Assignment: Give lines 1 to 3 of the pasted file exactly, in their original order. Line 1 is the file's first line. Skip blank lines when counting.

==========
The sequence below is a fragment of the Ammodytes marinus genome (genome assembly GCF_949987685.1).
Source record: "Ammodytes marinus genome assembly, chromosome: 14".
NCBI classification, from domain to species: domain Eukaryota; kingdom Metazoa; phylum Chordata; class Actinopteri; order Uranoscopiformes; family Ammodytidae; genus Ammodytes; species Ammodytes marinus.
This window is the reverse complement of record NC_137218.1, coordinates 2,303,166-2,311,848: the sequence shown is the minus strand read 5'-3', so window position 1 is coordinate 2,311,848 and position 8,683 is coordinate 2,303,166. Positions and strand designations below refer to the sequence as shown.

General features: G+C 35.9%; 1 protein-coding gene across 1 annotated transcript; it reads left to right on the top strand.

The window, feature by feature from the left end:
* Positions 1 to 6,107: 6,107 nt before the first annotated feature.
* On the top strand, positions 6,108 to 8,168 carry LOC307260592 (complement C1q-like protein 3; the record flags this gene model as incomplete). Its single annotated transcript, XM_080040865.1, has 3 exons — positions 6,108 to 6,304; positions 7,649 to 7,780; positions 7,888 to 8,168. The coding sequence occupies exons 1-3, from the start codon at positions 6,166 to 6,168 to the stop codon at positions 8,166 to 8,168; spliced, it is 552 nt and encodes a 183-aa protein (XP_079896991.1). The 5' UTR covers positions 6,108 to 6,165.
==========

The sequence below is a fragment of the Ammodytes marinus genome (genome assembly GCF_949987685.1).
Source record: "Ammodytes marinus genome assembly, chromosome: 14".
NCBI classification, from domain to species: domain Eukaryota; kingdom Metazoa; phylum Chordata; class Actinopteri; order Uranoscopiformes; family Ammodytidae; genus Ammodytes; species Ammodytes marinus.